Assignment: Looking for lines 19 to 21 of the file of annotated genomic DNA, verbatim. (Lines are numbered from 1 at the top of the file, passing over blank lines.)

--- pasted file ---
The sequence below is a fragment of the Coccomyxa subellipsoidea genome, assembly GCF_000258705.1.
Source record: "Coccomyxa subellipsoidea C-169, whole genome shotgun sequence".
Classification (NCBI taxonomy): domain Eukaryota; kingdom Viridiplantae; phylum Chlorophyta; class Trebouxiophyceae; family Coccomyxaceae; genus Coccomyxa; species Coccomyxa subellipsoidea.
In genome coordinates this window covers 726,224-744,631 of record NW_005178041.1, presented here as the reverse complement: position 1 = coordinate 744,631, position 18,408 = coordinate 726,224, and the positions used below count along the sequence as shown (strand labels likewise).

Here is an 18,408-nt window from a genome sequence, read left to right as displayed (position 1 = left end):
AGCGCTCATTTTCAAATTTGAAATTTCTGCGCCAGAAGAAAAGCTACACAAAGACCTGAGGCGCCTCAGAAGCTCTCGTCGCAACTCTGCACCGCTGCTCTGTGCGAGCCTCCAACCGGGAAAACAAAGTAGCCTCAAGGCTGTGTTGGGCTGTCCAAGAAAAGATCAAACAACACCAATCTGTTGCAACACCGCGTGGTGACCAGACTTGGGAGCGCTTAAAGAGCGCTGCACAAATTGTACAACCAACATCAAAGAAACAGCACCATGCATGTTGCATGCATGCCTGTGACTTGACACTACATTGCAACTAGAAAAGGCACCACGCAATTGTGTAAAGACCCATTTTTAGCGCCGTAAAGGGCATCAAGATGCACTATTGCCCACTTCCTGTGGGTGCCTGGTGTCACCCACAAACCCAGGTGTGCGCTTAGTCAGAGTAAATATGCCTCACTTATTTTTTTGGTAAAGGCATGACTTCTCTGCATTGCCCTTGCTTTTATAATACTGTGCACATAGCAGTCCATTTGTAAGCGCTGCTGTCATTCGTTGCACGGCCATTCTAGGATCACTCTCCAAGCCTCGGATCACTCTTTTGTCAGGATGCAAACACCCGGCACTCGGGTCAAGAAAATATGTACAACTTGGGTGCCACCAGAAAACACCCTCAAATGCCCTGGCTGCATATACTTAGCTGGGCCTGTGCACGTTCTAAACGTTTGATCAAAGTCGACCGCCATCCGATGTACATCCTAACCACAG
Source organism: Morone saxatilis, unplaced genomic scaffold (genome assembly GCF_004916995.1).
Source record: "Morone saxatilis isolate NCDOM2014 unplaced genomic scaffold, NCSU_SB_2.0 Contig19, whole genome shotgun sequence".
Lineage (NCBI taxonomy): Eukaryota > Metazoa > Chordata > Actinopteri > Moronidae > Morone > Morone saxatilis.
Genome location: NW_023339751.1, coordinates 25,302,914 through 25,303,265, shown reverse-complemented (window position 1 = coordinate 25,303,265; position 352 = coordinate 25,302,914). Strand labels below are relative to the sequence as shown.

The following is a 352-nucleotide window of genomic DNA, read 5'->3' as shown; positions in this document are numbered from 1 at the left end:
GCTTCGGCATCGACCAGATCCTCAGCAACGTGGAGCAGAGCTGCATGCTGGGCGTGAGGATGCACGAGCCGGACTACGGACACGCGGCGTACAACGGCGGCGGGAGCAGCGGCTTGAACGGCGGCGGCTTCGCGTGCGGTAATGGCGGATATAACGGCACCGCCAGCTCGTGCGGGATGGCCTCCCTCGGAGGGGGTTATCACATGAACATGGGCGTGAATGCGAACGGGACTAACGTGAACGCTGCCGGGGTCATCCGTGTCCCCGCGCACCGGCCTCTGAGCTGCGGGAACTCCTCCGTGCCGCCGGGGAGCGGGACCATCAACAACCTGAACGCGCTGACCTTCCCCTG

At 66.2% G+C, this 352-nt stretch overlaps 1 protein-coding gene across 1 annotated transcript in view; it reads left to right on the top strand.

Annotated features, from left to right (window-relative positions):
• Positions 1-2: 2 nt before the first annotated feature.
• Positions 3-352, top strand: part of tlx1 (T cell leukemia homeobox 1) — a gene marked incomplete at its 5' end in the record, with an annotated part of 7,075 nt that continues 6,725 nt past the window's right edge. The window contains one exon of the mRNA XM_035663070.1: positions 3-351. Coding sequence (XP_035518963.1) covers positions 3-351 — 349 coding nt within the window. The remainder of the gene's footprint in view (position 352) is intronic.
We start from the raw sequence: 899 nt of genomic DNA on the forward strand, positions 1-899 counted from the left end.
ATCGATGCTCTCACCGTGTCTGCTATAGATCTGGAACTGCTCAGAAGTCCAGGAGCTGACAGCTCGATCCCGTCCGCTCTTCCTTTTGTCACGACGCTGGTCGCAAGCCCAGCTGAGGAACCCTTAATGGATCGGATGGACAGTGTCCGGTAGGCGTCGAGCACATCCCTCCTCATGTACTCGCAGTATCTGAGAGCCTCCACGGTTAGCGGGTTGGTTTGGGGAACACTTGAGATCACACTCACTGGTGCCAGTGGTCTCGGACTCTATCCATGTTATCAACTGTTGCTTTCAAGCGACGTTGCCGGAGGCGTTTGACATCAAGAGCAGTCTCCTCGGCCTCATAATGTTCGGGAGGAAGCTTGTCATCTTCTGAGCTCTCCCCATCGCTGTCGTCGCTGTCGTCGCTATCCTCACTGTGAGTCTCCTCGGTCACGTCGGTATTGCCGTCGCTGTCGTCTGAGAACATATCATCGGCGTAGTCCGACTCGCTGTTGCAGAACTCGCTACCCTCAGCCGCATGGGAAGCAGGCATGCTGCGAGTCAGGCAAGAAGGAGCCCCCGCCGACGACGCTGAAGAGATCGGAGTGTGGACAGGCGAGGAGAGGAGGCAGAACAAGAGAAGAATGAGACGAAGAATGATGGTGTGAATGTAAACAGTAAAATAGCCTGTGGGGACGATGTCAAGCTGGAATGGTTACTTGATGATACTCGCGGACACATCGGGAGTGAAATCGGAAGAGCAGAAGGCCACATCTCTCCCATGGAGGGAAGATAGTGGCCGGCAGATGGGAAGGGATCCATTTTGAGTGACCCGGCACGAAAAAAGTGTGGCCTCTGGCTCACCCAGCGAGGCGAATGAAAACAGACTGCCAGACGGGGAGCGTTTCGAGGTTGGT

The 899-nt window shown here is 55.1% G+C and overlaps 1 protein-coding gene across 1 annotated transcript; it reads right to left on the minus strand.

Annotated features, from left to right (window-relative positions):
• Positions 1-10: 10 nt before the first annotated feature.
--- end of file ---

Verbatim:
The 899-nt window shown here is 55.1% G+C and overlaps 1 protein-coding gene across 1 annotated transcript; it reads right to left on the minus strand.

Annotated features, from left to right (window-relative positions):
• Positions 1-10: 10 nt before the first annotated feature.